BRAZIL: Brazil’s former president Luiz Inacio Lula da Silva was sentenced to nearly 10 years in prison for graft in a stark fall from grace for the iconic leftist leader.
Lula, who ruled Brazil from 2003-2010, was convicted and handed a 9.5-year prison term on Wednesday for accepting a luxury seaside apartment and $1.1 million, the latest twist in a giant corruption probe engulfing Latin America’s largest economy.
But anti-corruption judge Sergio Moro said the 71-year-old Lula would remain free pending an appeal — something his lawyers immediately said they would lodge.
“We are appealing and will prove his innocence,” the lawyers said in a statement sent to AFP.
The conviction nevertheless landed a heavy blow on the prospect of Lula making a political comeback in presidential elections due in October next year.
The verdict also sent a dramatic message to much of Brazil’s political class that they, too, risked falling afoul of the anti-graft drive.
Even the current president, Michel Temer, has been charged with taking bribes and several of his ministers have resigned after corruption claims were made.
The sea change has come about because of Operation “Car Wash,” a sweeping probe looking into a giant embezzlement and kickbacks scheme involving state-owned oil group Petrobras, construction firms and several political parties — Lula’s Workers’ Party chief among them.
But while many Brazilians welcome the long-overdue clean-up, the uncertainty is hobbling their country’s struggle to exit from a historic recession.
The verdict against Lula “all but rules him out of the running for next year’s presidential election,” said Capital Economics, an economic analysis firm.
It said the court’s decision was “likely to give a near-term boost to Brazilian markets” as the likelihood waned of Lula, a former union leader, returning to power and quashing needed economic reforms championed by Temer.
Lula has repeatedly denied taking any bribes during or after his presidency.
He has described the investigation against him as a campaign to prevent his return to power.
The Workers’ Party called Lula’s conviction and sentence “an attack on democracy” and Brazil’s constitution, accusing the judge of bias.
Lula was “serene” upon receiving the news, though he felt “a natural indignation, like anyone convicted without proof,” said one of his lawyers, Cristiano Zanin Martins.
Another lawyer, Valeska Zanin Martins, added: “They want to leave Lula out of the presidential race, and Lula leads the polls.”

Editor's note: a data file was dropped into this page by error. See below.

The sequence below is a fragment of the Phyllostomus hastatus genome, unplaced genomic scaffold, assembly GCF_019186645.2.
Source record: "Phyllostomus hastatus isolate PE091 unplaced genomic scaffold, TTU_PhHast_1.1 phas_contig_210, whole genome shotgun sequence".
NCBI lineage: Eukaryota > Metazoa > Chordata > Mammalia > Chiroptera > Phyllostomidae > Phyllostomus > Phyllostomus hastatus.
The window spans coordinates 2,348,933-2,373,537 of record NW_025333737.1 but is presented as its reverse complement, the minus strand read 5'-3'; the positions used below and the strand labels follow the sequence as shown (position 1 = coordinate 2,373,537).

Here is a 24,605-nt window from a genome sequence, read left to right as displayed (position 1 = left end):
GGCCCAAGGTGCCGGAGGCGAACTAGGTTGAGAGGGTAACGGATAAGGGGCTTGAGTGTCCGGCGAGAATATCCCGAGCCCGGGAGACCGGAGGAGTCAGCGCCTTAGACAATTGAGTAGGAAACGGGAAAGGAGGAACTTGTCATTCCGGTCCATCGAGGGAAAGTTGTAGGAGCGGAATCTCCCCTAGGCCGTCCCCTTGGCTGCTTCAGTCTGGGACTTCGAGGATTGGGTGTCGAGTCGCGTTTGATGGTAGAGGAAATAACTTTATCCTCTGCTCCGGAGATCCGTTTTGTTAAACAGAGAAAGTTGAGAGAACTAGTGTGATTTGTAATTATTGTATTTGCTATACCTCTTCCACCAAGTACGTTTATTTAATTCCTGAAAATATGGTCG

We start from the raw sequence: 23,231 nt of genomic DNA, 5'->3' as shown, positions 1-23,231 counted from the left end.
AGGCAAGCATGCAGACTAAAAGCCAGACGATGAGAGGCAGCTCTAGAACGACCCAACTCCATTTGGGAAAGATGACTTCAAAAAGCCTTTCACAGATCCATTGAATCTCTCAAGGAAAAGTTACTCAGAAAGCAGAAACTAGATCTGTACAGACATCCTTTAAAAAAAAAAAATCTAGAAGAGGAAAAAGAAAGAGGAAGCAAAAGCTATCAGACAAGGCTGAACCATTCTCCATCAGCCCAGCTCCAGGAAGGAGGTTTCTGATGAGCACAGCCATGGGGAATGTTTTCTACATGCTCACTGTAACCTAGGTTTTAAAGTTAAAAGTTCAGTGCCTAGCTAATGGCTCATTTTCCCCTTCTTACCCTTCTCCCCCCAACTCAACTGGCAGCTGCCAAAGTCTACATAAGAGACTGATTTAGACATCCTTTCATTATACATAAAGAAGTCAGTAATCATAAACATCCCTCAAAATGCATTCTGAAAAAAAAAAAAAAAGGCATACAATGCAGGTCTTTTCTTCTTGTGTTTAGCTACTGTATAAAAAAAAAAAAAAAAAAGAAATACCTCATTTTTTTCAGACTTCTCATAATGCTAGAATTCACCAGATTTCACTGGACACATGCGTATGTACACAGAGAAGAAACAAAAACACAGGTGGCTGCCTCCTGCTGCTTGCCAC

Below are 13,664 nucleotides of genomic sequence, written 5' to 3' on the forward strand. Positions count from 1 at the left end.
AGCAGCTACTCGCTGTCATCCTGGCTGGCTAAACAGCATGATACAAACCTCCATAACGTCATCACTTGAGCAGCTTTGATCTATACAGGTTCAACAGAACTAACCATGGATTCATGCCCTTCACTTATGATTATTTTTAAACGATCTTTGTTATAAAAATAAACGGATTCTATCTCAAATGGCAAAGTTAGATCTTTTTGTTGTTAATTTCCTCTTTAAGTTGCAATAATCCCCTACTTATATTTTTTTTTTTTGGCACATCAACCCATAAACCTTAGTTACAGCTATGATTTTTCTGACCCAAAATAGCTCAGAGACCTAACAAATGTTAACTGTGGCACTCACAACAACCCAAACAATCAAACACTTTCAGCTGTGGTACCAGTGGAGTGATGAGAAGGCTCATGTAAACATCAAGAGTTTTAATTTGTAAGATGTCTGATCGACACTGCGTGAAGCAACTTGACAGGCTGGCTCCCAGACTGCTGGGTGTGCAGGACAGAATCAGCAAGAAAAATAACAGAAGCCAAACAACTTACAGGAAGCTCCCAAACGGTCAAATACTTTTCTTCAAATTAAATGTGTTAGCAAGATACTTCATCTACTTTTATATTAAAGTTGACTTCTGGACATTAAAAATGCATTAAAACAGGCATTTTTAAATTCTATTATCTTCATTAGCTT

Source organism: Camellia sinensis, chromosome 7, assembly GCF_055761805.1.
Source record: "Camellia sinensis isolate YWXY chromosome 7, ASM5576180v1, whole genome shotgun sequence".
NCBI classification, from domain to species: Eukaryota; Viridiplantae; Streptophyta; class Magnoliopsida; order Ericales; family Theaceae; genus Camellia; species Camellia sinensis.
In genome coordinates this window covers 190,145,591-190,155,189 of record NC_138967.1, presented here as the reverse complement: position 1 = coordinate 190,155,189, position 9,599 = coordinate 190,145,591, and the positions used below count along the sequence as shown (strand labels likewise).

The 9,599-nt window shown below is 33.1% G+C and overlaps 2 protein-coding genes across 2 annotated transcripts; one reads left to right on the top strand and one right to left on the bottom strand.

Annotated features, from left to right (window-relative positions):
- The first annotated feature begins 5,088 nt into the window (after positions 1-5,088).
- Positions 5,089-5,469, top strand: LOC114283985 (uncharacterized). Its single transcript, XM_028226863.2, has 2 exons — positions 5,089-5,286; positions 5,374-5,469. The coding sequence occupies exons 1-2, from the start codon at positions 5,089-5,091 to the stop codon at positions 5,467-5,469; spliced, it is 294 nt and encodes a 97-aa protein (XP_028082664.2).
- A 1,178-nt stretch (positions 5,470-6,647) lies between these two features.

The conviction focused on allegations that Lula received the triplex apartment and cash as bribes from one of Brazil’s biggest construction companies, OAS.
The judge ordered that the apartment be confiscated.
“Between the crimes of corruption and money laundering, there are sufficient grounds for sentences totaling nine years and six months of incarceration,” Moro said in his verdict.
The sentence by Moro — whose wide popularity in Brazil for his anti-corruption work has prompted some to see him as a possible presidential candidate — fed into broader political ructions in Brazil.
Lula’s chosen successor, Dilma Rousseff, was impeached and booted from office last year, with Temer, her vice president, taking over.
Two weeks ago, Moro sentenced an influential minister in the Lula and Rousseff governments, Antonio Palocci, to 12 years in prison for corruption.
Palocci played a central role in the “Car Wash” scheme, most of which unfolded when Lula’s Workers’ Party was in power from 2003 to 2016.
Prosecutors said Palocci was a pointman in the flow of “bribes between the Odebrecht construction group and intermediaries of the Workers’ Party,” laundering more than $10 million used for party campaign finances.
Odebrecht, an industrial conglomerate with projects around the world, named Palocci “the Italian” in its list of code names for politicians regularly taking bribes in exchange for lucrative contracts with Petrobras and other favors.
The apartment bribe is one of five corruption cases stacked against Lula.
Others include allegations that Odebrecht gave $3.7 million to Lula so he could buy land to build the Lula Institution highlighting his political legacy, and that he received a kickback in Brazil’s purchase of Swedish warplanes.
Author: APThu, 2017-07-13 03:00ID: 1499934107662717400PAKISTAN: A police spokesman says gunmen have ambushed a vehicle carrying a senior police officer in southwest Pakistan, killing the officer and three other policemen.Shahzada Farhat said …